Hubert de Givenchy called his spring couture collections "An Homage to Paris." It was more: an homage to Givenchy's creativity and staying power. This year, the designer celebrates the 35th anniversary of his couture house.
Earlier in the year, Givenchy was acquired by the LVMH (Louis Vuitton Moet Hennessy) group, which has since been absorbed into Bernard Arnault's Financiere Agache empire. Other Arnault holdings include Christian Dior, Christian Lacroix and the Hotel Georges V, to cite a handful.
"A masterful collection both in its range and in its proportions," said Philip B. Miller, chairman of Marshall Field, after the show. Givenchy will be the store's guest of honor at its "La Belle France" promotion, which opens Sept. 8 and will run for four months.
Above the Knee
As for the Givenchy proportion: think short. Consistent with what has been happening on the majority of runways here this week, the designer's skirts never even came near the knee. Suits had that marvelous Givenchy cut with lots of gold buttons flashing from pockets or cuffs. Skirts often wrapped at front or back. One of the best suits was in navy shantung with a scooped-out neckline filled in with a white silk T-shirt.
And a sure hit with his private customers who crowded the front rows even at 9:30 a.m. were the pastel-pink and pale-blue suits, the crisp tailoring softened by the delicate colors.
For his clients, Givenchy also included floral-printed crepe de Chine shirt dresses and the newer-looking, side-wrapped versions, one of the prettiest in navy crepe de Chine widely banded in navy satin.
For evening, the applause just didn't stop. Fans loved the tortoise-shell beaded top tucked into champagne satin trousers over which drifted a chiffon evening cape; the white-and-navy ribbon-embroidered lace short dress; the navy chiffon long-sleeve, plunging-V blouse with its Scarlett O'Hara navy taffeta skirt. And a black chiffon, satin and lace strapless long dress with a platter-size white camellia at the waist.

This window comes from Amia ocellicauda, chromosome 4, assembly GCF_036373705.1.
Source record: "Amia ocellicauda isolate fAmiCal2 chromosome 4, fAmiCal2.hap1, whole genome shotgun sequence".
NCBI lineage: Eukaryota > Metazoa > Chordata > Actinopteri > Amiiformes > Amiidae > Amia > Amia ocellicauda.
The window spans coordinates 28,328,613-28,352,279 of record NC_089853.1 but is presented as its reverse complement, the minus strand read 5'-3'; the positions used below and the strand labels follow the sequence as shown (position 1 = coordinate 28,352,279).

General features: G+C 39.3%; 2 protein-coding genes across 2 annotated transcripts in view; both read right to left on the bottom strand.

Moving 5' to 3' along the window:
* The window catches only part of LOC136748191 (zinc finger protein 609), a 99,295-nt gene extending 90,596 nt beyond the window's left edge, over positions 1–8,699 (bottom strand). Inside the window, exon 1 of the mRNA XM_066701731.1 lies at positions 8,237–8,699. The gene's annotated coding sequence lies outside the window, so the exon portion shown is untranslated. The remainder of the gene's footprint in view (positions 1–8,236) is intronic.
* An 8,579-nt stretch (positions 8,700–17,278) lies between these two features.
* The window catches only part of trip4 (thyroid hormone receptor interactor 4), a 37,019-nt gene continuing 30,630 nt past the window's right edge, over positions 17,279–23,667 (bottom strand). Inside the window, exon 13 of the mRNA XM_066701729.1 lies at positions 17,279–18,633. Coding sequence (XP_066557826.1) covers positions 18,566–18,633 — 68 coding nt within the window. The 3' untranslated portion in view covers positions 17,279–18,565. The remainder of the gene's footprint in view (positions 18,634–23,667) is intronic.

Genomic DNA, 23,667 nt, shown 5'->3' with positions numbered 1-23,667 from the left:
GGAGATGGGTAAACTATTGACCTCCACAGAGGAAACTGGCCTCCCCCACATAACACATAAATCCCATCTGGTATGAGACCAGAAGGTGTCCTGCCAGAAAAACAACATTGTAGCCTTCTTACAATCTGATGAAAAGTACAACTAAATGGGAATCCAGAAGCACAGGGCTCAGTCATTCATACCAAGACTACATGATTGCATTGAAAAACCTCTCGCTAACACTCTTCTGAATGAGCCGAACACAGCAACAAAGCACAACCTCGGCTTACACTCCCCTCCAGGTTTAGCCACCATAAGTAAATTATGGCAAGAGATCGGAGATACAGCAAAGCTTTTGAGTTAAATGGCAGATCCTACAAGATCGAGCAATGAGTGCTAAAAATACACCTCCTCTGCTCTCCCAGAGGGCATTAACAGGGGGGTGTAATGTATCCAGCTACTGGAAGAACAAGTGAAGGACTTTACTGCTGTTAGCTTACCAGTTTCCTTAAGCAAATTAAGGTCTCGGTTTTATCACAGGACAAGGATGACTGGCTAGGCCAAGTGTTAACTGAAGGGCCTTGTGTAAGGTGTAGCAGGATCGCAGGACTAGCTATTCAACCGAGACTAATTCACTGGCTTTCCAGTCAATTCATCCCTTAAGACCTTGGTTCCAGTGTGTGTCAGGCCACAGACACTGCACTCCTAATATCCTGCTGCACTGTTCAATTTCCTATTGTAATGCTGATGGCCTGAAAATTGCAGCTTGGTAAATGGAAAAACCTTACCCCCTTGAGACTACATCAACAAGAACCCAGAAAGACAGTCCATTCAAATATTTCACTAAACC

With the dropping of trade barriers in the European Economic Community just four years away, Valentino made his move into Paris, showing his couture here for the first time.
He complained there really weren't enough wealthy women in Rome to buy his clothes. But judging from those in the front rows in Paris, Valentino has certainly found clients who have the wherewithal. Susan Gutfreund, Judy Taubman, Deeda Blair, Nan Kempner and Valentino's fellow designer, Carolyne Roehm, who was attending her first couture season.
There were also a Jordanian princess and more countesses and baronesses than we've seen so far this week. Not to mention the beautiful young Italian movie star, Ornella Mutti. Also there were Saks Fifth Avenue chairman Mel Jacobs, Saks president Bert Tanski and Saks senior vice president and fashion director Ellin Saltzman. "It was the epitome of Roman couture," Saltzman said after the show.
For day, Valentino includes more than a few mid-calf skirts, a proportion most of his French counterparts were smart enough to avoid. Evening is Valentino's forte and while daytime did not dazzle, night certainly did. Some of the beauties were ruffled, floor-length floral-printed chiffons in Claude Monet pastels and a series of shoulder-draped dresses in heavy crepe. And for rich Republican women of the new Administration, Valentino's print-and-embroidery-theme GOP elephants.